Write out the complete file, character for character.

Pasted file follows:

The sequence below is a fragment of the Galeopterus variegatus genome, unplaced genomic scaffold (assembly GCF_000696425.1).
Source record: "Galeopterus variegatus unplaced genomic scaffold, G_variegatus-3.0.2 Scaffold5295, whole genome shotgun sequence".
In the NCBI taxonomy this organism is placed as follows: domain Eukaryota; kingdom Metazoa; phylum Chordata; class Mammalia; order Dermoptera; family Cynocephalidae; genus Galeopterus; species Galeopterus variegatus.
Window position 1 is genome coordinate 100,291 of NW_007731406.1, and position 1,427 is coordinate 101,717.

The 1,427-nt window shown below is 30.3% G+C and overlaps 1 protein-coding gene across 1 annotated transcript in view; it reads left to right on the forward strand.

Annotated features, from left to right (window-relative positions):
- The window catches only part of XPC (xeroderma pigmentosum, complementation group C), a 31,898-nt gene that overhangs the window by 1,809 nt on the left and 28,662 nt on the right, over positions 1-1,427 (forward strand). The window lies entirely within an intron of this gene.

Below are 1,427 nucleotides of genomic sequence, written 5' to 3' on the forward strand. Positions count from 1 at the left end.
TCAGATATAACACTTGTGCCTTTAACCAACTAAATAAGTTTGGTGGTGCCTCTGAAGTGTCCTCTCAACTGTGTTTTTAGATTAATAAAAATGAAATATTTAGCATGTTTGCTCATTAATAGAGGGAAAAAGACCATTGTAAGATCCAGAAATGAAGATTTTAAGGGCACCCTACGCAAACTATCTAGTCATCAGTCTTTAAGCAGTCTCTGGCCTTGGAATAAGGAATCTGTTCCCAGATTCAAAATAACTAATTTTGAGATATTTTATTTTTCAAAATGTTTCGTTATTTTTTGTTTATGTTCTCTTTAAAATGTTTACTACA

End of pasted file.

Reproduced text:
The sequence below is a fragment of the Galeopterus variegatus genome, unplaced genomic scaffold (assembly GCF_000696425.1).
Source record: "Galeopterus variegatus unplaced genomic scaffold, G_variegatus-3.0.2 Scaffold5295, whole genome shotgun sequence".
In the NCBI taxonomy this organism is placed as follows: domain Eukaryota; kingdom Metazoa; phylum Chordata; class Mammalia; order Dermoptera; family Cynocephalidae; genus Galeopterus; species Galeopterus variegatus.
Window position 1 is genome coordinate 100,291 of NW_007731406.1, and position 1,427 is coordinate 101,717.

The 1,427-nt window shown below is 30.3% G+C and overlaps 1 protein-coding gene across 1 annotated transcript in view; it reads left to right on the forward strand.

Annotated features, from left to right (window-relative positions):
- The window catches only part of XPC (xeroderma pigmentosum, complementation group C), a 31,898-nt gene that overhangs the window by 1,809 nt on the left and 28,662 nt on the right, over positions 1-1,427 (forward strand). The window lies entirely within an intron of this gene.

Below are 1,427 nucleotides of genomic sequence, written 5' to 3' on the forward strand. Positions count from 1 at the left end.
TCAGATATAACACTTGTGCCTTTAACCAACTAAATAAGTTTGGTGGTGCCTCTGAAGTGTCCTCTCAACTGTGTTTTTAGATTAATAAAAATGAAATATTTAGCATGTTTGCTCATTAATAGAGGGAAAAAGACCATTGTAAGATCCAGAAATGAAGATTTTAAGGGCACCCTACGCAAACTATCTAGTCATCAGTCTTTAAGCAGTCTCTGGCCTTGGAATAAGGAATCTGTTCCCAGATTCAAAATAACTAATTTTGAGATATTTTATTTTTCAAAATGTTTCGTTATTTTTTGTTTATGTTCTCTTTAAAATGTTTACTACA